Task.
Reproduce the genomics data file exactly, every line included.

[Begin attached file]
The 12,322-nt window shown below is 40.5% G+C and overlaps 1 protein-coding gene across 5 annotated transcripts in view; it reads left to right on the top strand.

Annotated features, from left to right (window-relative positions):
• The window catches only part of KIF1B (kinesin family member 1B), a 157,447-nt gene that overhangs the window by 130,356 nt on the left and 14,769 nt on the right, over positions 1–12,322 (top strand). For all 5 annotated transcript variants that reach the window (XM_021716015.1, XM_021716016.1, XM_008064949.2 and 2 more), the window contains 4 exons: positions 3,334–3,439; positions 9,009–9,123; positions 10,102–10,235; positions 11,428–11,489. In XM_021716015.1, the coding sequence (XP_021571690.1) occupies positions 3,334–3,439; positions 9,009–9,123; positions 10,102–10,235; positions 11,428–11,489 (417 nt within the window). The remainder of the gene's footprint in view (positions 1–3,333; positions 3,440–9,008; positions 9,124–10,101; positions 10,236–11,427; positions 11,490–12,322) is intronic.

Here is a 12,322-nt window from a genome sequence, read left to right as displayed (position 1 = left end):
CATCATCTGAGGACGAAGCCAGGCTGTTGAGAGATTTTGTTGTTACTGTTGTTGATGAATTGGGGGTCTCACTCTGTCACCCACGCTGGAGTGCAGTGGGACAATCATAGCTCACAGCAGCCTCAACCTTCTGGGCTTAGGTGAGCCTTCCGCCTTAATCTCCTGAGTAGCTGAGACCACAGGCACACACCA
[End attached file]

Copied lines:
The 12,322-nt window shown below is 40.5% G+C and overlaps 1 protein-coding gene across 5 annotated transcripts in view; it reads left to right on the top strand.

Annotated features, from left to right (window-relative positions):
• The window catches only part of KIF1B (kinesin family member 1B), a 157,447-nt gene that overhangs the window by 130,356 nt on the left and 14,769 nt on the right, over positions 1–12,322 (top strand). For all 5 annotated transcript variants that reach the window (XM_021716015.1, XM_021716016.1, XM_008064949.2 and 2 more), the window contains 4 exons: positions 3,334–3,439; positions 9,009–9,123; positions 10,102–10,235; positions 11,428–11,489. In XM_021716015.1, the coding sequence (XP_021571690.1) occupies positions 3,334–3,439; positions 9,009–9,123; positions 10,102–10,235; positions 11,428–11,489 (417 nt within the window). The remainder of the gene's footprint in view (positions 1–3,333; positions 3,440–9,008; positions 9,124–10,101; positions 10,236–11,427; positions 11,490–12,322) is intronic.

Here is a 12,322-nt window from a genome sequence, read left to right as displayed (position 1 = left end):
CATCATCTGAGGACGAAGCCAGGCTGTTGAGAGATTTTGTTGTTACTGTTGTTGATGAATTGGGGGTCTCACTCTGTCACCCACGCTGGAGTGCAGTGGGACAATCATAGCTCACAGCAGCCTCAACCTTCTGGGCTTAGGTGAGCCTTCCGCCTTAATCTCCTGAGTAGCTGAGACCACAGGCACACACCA